6. The method of claim 4, wherein the control signal in the controlling step is configured to change according to the count of the spindle control timer signal.
7. A mobile host device, comprising:
an enclosure;
a disk drive coupled to the enclosure, the disk drive including:
an actuator assembly having a read/write head;
a spindle motor;
a disk mounted for rotation on the spindle motor and including a recording surface having a plurality of tracks, each track including a plurality of servo wedges;
a wedge to wedge timer configured to measure a time elapsed between at least two successive detections of circumferentially adjacent servo wedges and to output a wedge to wedge correction signal that is dependent upon the measured elapsed time;
a servo frequency generator configured to output a servo frequency generator signal having a frequency that is modulated by the wedge to wedge correction signal;
a spindle control timer configured to output a spindle control timer signal that defines a count between circumferentially adjacent servo wedges that is dependent upon the servo frequency generator signal and upon the time elapsed between at least two successive detections of circumferentially adjacent servo wedges, and
a spindle motor controller for controlling the spindle motor with a control signal that changes according to the count of the spindle control timer signal.
8. The mobile host device of claim 7, wherein the spindle motor is configured to rotate at a desired rate that is independent of the count of the spindle control timer signal between circumferentially adjacent servo wedges.
9. The mobile host of claim 7, wherein the spindle motor controller is configured to change the control signal according to the count of the spindle control timer signal.
Description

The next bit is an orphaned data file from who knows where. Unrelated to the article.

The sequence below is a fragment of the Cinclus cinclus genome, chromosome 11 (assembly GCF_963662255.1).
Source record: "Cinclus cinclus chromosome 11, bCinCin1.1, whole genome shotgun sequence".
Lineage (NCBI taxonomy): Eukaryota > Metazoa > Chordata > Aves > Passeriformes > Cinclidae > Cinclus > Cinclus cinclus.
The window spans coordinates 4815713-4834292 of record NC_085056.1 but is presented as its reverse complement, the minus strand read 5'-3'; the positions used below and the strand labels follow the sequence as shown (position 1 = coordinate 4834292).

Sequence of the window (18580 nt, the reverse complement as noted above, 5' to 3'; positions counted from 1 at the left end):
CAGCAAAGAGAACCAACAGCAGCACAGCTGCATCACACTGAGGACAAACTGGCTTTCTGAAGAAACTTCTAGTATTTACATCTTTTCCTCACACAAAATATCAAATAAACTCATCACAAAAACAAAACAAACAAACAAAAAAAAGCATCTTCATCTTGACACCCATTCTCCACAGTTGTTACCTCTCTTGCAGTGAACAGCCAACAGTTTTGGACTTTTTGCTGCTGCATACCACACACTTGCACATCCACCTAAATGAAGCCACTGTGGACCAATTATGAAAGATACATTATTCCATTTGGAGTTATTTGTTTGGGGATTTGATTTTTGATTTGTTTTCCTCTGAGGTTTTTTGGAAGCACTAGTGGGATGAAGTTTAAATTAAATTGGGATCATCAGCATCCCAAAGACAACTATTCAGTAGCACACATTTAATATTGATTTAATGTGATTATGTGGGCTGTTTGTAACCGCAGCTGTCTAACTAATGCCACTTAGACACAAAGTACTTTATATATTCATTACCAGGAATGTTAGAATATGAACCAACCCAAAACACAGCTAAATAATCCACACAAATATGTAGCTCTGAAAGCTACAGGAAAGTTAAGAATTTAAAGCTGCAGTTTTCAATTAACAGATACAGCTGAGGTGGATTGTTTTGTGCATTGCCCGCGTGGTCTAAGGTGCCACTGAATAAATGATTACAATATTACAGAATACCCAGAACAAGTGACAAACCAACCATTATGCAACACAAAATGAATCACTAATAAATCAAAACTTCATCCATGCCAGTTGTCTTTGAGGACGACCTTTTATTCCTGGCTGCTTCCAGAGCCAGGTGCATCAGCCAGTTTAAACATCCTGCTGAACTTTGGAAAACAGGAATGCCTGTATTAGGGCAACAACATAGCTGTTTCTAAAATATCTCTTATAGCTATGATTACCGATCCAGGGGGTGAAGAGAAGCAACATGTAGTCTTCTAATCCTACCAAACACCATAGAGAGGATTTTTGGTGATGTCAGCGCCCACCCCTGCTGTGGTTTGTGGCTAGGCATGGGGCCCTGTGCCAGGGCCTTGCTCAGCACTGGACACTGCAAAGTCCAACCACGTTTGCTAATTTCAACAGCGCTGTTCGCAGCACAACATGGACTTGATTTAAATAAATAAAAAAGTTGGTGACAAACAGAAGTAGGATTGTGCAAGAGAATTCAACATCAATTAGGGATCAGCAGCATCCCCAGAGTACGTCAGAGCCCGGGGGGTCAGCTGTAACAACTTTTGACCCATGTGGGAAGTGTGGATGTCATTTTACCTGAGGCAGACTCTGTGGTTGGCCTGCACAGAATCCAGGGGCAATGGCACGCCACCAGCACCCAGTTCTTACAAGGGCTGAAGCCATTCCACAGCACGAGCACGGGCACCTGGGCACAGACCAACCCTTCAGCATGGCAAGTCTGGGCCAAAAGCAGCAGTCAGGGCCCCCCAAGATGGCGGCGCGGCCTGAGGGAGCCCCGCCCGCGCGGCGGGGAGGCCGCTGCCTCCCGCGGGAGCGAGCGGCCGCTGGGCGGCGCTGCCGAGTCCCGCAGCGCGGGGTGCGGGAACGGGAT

BACKGROUND OF THE INVENTION

1. Field of the Invention

The present invention relates to disk drives. More particularly, the present invention relates to disk drives that are configured to compensate for disk eccentricity.

2. Description of the Prior Art

Disk drives, to varying extents, may suffer from a condition in which the disk or disks are not mounted at the exact center of rotation of the spindle motor. This condition manifests itself as a certain degree of eccentricity as the disk is rotated by the spindle motor. Such eccentricity may be caused by a condition called “disk slip” in which the disks slip relative to the clamp and/or spacers mounting the disks onto the spindle motor, which may occur as a result of a shock event occasioned by dropping or jarring the drive, for example. Alternatively, disk eccentricity may be caused, for example, by an inexact installation of a pre-recorded disk or disks (from a media writer, for example) on the drive's spindle motor. Some eccentricity is unavoidable, as the center opening of the disk must, by definition, be larger than the spindle of the spindle motor onto which it must be fitted.

When a disk or disks rotate with eccentricity, the result is once per revolution (OPR) timing errors, also referred to as a “big run-out”. In contemporary drives, servo sectors of servo information are interspersed with data sectors circumferentially in concentric tracks around the recording surface or surfaces of the disk or disks. The format of the tracks calls for regularly spaced embedded servo sectors (also called servo wedges) containing servo information therein. Between the embedded servo sectors are a number of data sectors, which are configured to store user data. When a disk rotates with eccentricity, the wedge-to-wedge timing (as determined by the timing of circumferentially adjacent Servo Sync Mark (SSM) signals) will be modulated by the OPR timing error as the disk rotates, with the timing error being worse toward the inner diameter (ID) of the disk. This variation in the wedge-to-wedge timing due to disk eccentricity manifests itself as a certain degree of variation in the apparent linear velocity of the disk relative to the read/write transducers and causes a certain degree of uncertainty in the timing of the servo control signals and the placement of user data. This timing uncertainty must be accounted for in the allocation of the various fields and the gaps interspersed between the data fields, which results in a loss of format efficiency, as compared to a situation in which such timing uncertainty were minimized.